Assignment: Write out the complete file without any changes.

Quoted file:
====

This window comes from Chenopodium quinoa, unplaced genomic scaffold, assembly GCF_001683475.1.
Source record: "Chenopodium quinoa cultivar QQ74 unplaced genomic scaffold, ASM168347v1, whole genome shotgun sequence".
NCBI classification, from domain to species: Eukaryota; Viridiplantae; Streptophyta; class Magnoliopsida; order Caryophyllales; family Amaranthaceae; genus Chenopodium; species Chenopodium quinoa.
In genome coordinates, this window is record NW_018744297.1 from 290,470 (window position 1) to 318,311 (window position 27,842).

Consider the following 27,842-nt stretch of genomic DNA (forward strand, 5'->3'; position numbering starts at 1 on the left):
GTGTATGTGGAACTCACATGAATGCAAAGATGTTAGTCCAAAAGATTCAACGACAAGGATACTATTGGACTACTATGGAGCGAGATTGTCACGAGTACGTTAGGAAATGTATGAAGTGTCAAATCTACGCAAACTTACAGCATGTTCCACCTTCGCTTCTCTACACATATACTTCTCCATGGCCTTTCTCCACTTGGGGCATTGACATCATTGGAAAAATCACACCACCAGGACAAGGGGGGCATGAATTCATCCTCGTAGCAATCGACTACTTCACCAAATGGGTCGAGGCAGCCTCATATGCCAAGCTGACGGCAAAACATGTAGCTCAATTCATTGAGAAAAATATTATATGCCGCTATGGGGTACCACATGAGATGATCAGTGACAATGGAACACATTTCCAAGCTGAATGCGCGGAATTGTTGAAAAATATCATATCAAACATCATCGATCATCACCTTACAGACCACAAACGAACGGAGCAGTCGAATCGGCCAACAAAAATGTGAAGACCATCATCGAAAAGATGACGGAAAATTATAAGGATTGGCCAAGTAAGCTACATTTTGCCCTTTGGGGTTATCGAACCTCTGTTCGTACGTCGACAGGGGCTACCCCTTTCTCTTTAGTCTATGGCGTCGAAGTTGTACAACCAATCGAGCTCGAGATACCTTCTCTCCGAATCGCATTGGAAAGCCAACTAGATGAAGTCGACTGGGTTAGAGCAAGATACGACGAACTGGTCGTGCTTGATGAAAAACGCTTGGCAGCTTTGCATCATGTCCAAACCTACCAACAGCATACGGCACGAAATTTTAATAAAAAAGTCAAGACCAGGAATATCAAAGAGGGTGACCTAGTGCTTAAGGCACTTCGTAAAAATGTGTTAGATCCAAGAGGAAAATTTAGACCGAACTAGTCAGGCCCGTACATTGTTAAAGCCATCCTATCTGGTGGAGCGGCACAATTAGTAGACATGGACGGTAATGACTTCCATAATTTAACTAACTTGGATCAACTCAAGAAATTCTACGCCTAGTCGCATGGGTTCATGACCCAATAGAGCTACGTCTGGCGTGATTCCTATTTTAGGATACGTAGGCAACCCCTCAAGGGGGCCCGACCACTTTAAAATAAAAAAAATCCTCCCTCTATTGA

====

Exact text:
This window comes from Chenopodium quinoa, unplaced genomic scaffold, assembly GCF_001683475.1.
Source record: "Chenopodium quinoa cultivar QQ74 unplaced genomic scaffold, ASM168347v1, whole genome shotgun sequence".
NCBI classification, from domain to species: Eukaryota; Viridiplantae; Streptophyta; class Magnoliopsida; order Caryophyllales; family Amaranthaceae; genus Chenopodium; species Chenopodium quinoa.
In genome coordinates, this window is record NW_018744297.1 from 290,470 (window position 1) to 318,311 (window position 27,842).

Consider the following 27,842-nt stretch of genomic DNA (forward strand, 5'->3'; position numbering starts at 1 on the left):
GTGTATGTGGAACTCACATGAATGCAAAGATGTTAGTCCAAAAGATTCAACGACAAGGATACTATTGGACTACTATGGAGCGAGATTGTCACGAGTACGTTAGGAAATGTATGAAGTGTCAAATCTACGCAAACTTACAGCATGTTCCACCTTCGCTTCTCTACACATATACTTCTCCATGGCCTTTCTCCACTTGGGGCATTGACATCATTGGAAAAATCACACCACCAGGACAAGGGGGGCATGAATTCATCCTCGTAGCAATCGACTACTTCACCAAATGGGTCGAGGCAGCCTCATATGCCAAGCTGACGGCAAAACATGTAGCTCAATTCATTGAGAAAAATATTATATGCCGCTATGGGGTACCACATGAGATGATCAGTGACAATGGAACACATTTCCAAGCTGAATGCGCGGAATTGTTGAAAAATATCATATCAAACATCATCGATCATCACCTTACAGACCACAAACGAACGGAGCAGTCGAATCGGCCAACAAAAATGTGAAGACCATCATCGAAAAGATGACGGAAAATTATAAGGATTGGCCAAGTAAGCTACATTTTGCCCTTTGGGGTTATCGAACCTCTGTTCGTACGTCGACAGGGGCTACCCCTTTCTCTTTAGTCTATGGCGTCGAAGTTGTACAACCAATCGAGCTCGAGATACCTTCTCTCCGAATCGCATTGGAAAGCCAACTAGATGAAGTCGACTGGGTTAGAGCAAGATACGACGAACTGGTCGTGCTTGATGAAAAACGCTTGGCAGCTTTGCATCATGTCCAAACCTACCAACAGCATACGGCACGAAATTTTAATAAAAAAGTCAAGACCAGGAATATCAAAGAGGGTGACCTAGTGCTTAAGGCACTTCGTAAAAATGTGTTAGATCCAAGAGGAAAATTTAGACCGAACTAGTCAGGCCCGTACATTGTTAAAGCCATCCTATCTGGTGGAGCGGCACAATTAGTAGACATGGACGGTAATGACTTCCATAATTTAACTAACTTGGATCAACTCAAGAAATTCTACGCCTAGTCGCATGGGTTCATGACCCAATAGAGCTACGTCTGGCGTGATTCCTATTTTAGGATACGTAGGCAACCCCTCAAGGGGGCCCGACCACTTTAAAATAAAAAAAATCCTCCCTCTATTGA